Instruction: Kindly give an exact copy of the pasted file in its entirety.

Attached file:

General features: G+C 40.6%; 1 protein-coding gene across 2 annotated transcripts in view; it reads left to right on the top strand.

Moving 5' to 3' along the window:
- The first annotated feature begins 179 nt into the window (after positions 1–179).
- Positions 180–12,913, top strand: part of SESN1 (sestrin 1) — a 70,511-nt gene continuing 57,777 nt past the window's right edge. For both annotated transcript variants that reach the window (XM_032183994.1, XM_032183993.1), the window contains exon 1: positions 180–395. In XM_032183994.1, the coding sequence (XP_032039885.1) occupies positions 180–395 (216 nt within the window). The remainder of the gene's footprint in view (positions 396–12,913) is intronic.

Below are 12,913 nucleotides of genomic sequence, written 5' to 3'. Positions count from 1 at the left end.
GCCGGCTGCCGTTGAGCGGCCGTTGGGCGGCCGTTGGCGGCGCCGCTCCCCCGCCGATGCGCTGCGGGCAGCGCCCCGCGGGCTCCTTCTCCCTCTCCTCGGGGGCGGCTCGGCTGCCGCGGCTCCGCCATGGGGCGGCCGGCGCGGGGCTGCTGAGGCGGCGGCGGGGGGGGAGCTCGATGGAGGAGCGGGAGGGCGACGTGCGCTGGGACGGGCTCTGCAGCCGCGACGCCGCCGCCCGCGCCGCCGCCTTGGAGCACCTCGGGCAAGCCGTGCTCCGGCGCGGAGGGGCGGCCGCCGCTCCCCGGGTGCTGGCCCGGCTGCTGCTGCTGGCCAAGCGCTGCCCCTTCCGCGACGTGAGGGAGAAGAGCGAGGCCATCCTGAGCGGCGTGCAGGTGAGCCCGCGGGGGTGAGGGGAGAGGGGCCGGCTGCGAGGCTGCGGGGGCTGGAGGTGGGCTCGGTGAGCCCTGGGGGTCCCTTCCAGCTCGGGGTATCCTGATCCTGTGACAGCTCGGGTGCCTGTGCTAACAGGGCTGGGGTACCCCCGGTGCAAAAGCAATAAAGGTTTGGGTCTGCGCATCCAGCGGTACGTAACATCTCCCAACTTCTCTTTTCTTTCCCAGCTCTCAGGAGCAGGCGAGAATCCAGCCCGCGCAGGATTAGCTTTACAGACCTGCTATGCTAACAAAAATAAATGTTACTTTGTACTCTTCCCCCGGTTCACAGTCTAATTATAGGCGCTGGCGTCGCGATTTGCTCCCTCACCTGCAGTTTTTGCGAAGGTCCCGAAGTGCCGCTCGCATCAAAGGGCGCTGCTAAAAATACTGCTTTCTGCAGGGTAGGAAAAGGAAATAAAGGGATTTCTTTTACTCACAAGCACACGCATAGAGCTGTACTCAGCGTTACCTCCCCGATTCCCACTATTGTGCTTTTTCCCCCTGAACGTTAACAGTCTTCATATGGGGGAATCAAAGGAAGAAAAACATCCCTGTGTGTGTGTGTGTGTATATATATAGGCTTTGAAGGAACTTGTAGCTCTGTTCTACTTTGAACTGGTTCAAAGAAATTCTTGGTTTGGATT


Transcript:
General features: G+C 40.6%; 1 protein-coding gene across 2 annotated transcripts in view; it reads left to right on the top strand.

Moving 5' to 3' along the window:
- The first annotated feature begins 179 nt into the window (after positions 1–179).
- Positions 180–12,913, top strand: part of SESN1 (sestrin 1) — a 70,511-nt gene continuing 57,777 nt past the window's right edge. For both annotated transcript variants that reach the window (XM_032183994.1, XM_032183993.1), the window contains exon 1: positions 180–395. In XM_032183994.1, the coding sequence (XP_032039885.1) occupies positions 180–395 (216 nt within the window). The remainder of the gene's footprint in view (positions 396–12,913) is intronic.

Below are 12,913 nucleotides of genomic sequence, written 5' to 3'. Positions count from 1 at the left end.
GCCGGCTGCCGTTGAGCGGCCGTTGGGCGGCCGTTGGCGGCGCCGCTCCCCCGCCGATGCGCTGCGGGCAGCGCCCCGCGGGCTCCTTCTCCCTCTCCTCGGGGGCGGCTCGGCTGCCGCGGCTCCGCCATGGGGCGGCCGGCGCGGGGCTGCTGAGGCGGCGGCGGGGGGGGAGCTCGATGGAGGAGCGGGAGGGCGACGTGCGCTGGGACGGGCTCTGCAGCCGCGACGCCGCCGCCCGCGCCGCCGCCTTGGAGCACCTCGGGCAAGCCGTGCTCCGGCGCGGAGGGGCGGCCGCCGCTCCCCGGGTGCTGGCCCGGCTGCTGCTGCTGGCCAAGCGCTGCCCCTTCCGCGACGTGAGGGAGAAGAGCGAGGCCATCCTGAGCGGCGTGCAGGTGAGCCCGCGGGGGTGAGGGGAGAGGGGCCGGCTGCGAGGCTGCGGGGGCTGGAGGTGGGCTCGGTGAGCCCTGGGGGTCCCTTCCAGCTCGGGGTATCCTGATCCTGTGACAGCTCGGGTGCCTGTGCTAACAGGGCTGGGGTACCCCCGGTGCAAAAGCAATAAAGGTTTGGGTCTGCGCATCCAGCGGTACGTAACATCTCCCAACTTCTCTTTTCTTTCCCAGCTCTCAGGAGCAGGCGAGAATCCAGCCCGCGCAGGATTAGCTTTACAGACCTGCTATGCTAACAAAAATAAATGTTACTTTGTACTCTTCCCCCGGTTCACAGTCTAATTATAGGCGCTGGCGTCGCGATTTGCTCCCTCACCTGCAGTTTTTGCGAAGGTCCCGAAGTGCCGCTCGCATCAAAGGGCGCTGCTAAAAATACTGCTTTCTGCAGGGTAGGAAAAGGAAATAAAGGGATTTCTTTTACTCACAAGCACACGCATAGAGCTGTACTCAGCGTTACCTCCCCGATTCCCACTATTGTGCTTTTTCCCCCTGAACGTTAACAGTCTTCATATGGGGGAATCAAAGGAAGAAAAACATCCCTGTGTGTGTGTGTGTGTATATATATAGGCTTTGAAGGAACTTGTAGCTCTGTTCTACTTTGAACTGGTTCAAAGAAATTCTTGGTTTGGATT